As the fruit matures a layer of fat begins depositing on the inner wall of the shell. Quantity of the water reduces but its sweetness increases.

Coconut grows in abundance in the coastal areas of India. It loves salty water. In fact coconut holds a place of prime importance. It’s oil is used in cooking, rubbed in the hair for shine, its outer fibre is called coir which is used in mattress making. Dry empty shells are burnt for fire in hearth.

In addition to being a food, coconut is present in so many religious ceremonies in India.

The three ‘eyes’ of the coconut represent the three eyes of the great Lord Shiva. An earthen pot or pitcher, called a Purnakumbha is filled with water and mango leaves and a coconut is placed on top. This Purnakumbha is used in the ritual of worship and adoration of the gods, called puja. It is placed as a substitute for the deity or by the side of the deity. The Purnakumbha literally means a ‘full pot’ in Sanskrit. It represents Mother Earth, the water the giver of life, the leaves life itself, and the coconut divine consciousness.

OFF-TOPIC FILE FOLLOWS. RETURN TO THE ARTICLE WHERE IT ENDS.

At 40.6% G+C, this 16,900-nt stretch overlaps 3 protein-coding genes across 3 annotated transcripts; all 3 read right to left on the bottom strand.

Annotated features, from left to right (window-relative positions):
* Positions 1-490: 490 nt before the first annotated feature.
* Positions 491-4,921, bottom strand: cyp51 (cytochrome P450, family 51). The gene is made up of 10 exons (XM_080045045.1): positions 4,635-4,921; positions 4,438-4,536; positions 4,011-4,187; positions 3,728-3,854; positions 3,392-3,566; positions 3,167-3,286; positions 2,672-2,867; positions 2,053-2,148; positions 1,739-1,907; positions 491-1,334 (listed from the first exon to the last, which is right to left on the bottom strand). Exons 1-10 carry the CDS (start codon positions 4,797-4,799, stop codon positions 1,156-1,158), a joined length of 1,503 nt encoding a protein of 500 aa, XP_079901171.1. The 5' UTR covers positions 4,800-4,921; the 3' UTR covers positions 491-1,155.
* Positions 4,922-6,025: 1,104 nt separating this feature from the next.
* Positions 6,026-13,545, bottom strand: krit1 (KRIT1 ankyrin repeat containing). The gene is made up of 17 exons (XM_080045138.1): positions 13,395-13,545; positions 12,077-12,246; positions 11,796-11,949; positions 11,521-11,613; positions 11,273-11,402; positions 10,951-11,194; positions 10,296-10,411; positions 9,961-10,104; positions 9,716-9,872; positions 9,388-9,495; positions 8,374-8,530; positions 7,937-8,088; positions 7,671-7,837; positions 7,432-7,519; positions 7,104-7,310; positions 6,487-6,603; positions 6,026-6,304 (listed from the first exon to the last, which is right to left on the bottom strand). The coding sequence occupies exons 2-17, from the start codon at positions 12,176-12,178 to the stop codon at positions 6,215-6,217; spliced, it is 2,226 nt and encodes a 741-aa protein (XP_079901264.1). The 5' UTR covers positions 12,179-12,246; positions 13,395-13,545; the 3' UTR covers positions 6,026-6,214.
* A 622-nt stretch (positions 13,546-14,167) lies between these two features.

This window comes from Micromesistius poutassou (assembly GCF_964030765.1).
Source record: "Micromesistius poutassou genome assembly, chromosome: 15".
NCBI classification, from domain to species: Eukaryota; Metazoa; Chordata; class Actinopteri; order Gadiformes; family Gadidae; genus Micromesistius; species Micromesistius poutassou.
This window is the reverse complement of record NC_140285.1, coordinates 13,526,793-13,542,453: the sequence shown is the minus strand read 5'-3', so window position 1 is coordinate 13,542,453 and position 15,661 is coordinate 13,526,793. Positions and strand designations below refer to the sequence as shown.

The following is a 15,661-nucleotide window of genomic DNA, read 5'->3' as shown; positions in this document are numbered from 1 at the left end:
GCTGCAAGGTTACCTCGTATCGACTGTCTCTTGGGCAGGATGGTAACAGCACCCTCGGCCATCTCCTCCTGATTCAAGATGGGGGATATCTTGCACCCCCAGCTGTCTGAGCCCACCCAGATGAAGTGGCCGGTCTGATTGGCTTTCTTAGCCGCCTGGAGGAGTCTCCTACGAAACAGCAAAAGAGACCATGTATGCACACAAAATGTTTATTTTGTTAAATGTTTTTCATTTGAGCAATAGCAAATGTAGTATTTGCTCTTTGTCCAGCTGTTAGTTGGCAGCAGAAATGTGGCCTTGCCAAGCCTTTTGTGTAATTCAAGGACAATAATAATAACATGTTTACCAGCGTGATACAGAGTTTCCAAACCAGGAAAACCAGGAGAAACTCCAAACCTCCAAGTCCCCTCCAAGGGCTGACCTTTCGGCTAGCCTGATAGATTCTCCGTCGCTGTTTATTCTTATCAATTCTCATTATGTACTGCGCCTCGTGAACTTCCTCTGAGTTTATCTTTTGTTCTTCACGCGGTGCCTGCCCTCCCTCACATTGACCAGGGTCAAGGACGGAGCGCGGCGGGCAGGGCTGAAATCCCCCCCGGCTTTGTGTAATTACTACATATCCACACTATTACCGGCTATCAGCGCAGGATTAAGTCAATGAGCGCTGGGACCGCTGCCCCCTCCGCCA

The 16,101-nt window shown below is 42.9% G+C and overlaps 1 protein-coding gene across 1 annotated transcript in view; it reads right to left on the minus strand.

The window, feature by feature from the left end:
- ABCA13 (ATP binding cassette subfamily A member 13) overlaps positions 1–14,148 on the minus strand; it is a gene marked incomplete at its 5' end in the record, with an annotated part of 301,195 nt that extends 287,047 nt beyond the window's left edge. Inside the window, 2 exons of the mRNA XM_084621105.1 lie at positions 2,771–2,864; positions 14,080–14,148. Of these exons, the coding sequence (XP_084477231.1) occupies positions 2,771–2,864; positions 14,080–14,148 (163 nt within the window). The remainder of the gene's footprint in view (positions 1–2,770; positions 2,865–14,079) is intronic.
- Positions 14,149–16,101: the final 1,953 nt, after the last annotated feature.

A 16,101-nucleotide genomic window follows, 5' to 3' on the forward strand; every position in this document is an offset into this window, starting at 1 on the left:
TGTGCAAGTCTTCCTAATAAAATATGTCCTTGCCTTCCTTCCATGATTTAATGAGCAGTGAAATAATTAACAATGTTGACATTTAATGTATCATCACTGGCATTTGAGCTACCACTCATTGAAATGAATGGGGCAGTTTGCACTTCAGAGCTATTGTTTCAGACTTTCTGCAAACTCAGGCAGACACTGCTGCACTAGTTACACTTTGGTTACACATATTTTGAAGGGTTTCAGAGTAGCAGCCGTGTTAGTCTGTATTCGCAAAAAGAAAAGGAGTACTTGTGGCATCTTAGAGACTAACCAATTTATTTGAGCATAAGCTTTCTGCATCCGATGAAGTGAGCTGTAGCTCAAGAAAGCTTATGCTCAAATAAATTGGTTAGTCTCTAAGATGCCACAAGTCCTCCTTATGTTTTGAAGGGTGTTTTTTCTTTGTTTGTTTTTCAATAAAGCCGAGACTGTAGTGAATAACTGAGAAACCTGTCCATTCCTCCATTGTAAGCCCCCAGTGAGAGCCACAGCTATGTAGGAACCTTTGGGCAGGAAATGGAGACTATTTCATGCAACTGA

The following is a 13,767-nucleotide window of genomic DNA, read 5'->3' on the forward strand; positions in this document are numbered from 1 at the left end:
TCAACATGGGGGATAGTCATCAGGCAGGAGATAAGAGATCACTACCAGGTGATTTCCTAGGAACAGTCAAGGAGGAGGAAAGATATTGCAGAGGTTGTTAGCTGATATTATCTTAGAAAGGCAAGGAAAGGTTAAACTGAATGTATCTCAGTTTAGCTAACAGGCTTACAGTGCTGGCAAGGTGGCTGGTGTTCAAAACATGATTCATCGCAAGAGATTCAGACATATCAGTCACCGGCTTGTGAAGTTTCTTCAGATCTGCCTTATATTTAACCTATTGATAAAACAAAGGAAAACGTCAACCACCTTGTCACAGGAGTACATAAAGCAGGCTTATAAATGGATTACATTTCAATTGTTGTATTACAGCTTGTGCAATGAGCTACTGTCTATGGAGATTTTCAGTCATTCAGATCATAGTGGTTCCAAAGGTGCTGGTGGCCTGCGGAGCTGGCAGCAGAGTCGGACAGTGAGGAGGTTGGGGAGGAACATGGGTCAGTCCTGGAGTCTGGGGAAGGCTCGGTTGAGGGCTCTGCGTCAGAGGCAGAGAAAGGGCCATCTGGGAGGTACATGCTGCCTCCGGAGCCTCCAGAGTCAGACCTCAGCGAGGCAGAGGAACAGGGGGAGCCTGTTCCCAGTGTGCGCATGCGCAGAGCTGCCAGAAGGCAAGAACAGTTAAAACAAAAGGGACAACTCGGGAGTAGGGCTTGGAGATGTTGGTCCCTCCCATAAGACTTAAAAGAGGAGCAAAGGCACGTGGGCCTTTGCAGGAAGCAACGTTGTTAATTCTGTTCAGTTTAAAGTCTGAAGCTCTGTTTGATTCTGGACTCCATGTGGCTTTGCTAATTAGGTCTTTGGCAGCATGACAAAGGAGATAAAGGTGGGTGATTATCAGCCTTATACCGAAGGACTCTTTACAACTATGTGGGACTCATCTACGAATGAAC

Wholesome Rice!!

Rice is the staple diet of majority of world’s population. Asian people mostly eat rice with vegetables and lentils. Annapurna is the Hindu god of rice. Her name comes from the Sanskrit word for rice, “anna”. She is often depicted with a rice spoon in her hand.

What is the rice? It’s white part is the carbohydrates: precursor of sugar of the energy. The colour of rice comes from its outer shell or ‘bran’ which holds much of its nutritional value. It’s the bran or the coating which contains minerals and other micronutrients.

When rice is processed (milled) much of the nutritional value is lost when the bran is removed. The result is pure white rice which is high in energy(starch) and low in micronutrients. Polished rice are not good for the diabetic people.

Because milled rice has lots of energy but few vitamins and minerals, it must be eaten with other foods to get a proper people balanced diet.